Maersk has just unveiled the look of its next-generation container vessels, which will powered by green fuels such as methanol.
Internally in Maersk, the new ship design is being called the biggest innovation since the launch of Maersk's Triple-E ship with a capacity of 18,000 teu in 2013.
The first eight vessels to be molded in accordance with the new design will sail on green methanol, each with a capacity of 16,000 teu.
The bridge of the new vessels will be pushed all the way to the front along with the crew's quarters, while the containers will be loaded in the back. This is a fundamental change from present-day container ships, on which the bridge is usually located midship.
By moving the bridge and the crew's quarters to the front and the funnel to the side, the vessel designers are making more room for additional container capacity.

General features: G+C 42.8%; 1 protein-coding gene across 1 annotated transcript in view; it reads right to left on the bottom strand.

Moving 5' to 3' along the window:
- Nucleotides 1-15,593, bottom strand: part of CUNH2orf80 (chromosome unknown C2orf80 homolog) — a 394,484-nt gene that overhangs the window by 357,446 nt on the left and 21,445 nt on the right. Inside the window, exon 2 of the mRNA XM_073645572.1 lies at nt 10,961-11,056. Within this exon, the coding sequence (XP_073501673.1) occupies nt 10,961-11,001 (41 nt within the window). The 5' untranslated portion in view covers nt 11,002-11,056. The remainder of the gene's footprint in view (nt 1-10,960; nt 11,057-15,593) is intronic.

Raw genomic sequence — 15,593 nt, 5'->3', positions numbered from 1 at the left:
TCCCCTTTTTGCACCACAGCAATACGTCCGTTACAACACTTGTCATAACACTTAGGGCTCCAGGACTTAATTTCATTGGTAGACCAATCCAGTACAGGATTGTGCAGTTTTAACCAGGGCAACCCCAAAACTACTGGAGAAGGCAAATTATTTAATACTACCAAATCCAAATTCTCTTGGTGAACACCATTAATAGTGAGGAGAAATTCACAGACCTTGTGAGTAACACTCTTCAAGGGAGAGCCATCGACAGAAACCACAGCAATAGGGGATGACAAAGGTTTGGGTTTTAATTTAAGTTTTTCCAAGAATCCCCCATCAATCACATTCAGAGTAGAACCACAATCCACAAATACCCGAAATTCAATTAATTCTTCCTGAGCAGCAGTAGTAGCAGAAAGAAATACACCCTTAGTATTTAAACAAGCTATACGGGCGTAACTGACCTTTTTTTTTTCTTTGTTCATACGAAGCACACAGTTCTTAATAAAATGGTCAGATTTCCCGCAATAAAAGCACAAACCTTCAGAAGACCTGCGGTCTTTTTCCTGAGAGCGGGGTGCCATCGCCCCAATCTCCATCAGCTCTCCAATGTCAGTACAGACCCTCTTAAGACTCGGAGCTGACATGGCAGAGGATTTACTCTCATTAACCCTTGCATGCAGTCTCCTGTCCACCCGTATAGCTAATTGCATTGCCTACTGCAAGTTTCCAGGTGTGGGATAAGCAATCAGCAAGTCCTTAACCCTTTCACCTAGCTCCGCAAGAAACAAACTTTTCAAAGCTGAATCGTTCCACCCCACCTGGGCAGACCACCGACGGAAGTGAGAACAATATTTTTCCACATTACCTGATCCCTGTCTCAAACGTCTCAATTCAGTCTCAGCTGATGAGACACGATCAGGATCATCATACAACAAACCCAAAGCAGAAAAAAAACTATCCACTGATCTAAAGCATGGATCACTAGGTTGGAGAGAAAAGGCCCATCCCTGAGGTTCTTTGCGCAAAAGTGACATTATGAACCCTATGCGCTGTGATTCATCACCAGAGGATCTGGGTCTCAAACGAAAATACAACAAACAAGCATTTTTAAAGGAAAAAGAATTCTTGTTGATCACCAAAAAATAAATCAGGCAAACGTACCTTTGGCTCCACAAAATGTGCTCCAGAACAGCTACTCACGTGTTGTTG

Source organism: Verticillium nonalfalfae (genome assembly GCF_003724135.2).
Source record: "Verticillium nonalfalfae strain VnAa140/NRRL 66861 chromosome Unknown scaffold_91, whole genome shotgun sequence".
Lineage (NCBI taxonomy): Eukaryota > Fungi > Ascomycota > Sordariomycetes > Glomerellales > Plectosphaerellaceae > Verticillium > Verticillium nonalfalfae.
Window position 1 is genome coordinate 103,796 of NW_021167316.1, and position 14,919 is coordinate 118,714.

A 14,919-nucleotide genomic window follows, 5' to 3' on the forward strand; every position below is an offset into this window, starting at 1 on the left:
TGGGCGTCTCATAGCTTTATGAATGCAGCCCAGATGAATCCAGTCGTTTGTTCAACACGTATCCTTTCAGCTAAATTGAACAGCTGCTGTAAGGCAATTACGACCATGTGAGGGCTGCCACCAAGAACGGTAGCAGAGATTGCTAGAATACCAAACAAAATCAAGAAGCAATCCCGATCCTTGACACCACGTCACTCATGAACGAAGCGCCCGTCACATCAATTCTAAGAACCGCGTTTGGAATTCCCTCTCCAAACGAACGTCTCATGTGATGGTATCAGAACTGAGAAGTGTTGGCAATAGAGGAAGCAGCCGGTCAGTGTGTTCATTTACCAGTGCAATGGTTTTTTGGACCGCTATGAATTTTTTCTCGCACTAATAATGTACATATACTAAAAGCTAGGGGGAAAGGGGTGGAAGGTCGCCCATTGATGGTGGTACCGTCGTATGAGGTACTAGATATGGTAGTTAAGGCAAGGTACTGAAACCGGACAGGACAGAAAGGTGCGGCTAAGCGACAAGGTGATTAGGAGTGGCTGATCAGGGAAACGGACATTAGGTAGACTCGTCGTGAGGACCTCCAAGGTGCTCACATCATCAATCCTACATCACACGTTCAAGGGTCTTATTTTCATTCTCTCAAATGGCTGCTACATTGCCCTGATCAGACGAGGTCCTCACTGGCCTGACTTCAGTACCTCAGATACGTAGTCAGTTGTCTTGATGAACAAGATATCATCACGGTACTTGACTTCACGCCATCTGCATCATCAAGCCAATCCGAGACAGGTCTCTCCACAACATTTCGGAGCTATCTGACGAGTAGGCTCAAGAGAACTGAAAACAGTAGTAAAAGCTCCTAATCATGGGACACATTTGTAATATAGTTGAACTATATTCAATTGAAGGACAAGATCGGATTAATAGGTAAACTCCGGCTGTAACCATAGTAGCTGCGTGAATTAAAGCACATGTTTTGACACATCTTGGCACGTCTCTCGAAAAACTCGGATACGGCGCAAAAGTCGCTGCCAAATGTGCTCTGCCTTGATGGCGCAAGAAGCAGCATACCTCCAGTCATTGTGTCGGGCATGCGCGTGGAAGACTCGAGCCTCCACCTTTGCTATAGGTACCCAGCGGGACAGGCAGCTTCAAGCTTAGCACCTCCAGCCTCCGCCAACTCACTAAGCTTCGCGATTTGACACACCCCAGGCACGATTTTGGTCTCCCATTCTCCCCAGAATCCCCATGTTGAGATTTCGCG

Maersk expects that the ships will improve the energy efficiency per transported container by 20 percent compared to the average industry standard.
The ships will be equipped with dual-duel engines to be developed by MAN Energy Solutions and will receive fuel from a 16,000 cubic meters green methanol tank. According to Maersk, the newly designed ships will be able to sail an entire round trip from Asia to Europe on the new green fuel.
The ships' size of 16,000 teu was chosen as a "soft spot" to allow for highest possible degree of flexibility - including in ports terminals, says Emiliano Austi, Head of Naval Architecture at Maersk.
Maersk promises that CO2 emissions of 1 million tonnes annually will be eliminated once all eight methanol-powered vessels have hit the water and displaces older vessels, and if they solely sail on methanol and not traditional bunker fuel, which is also a possibility.
English Edit: Christoffer Østergaard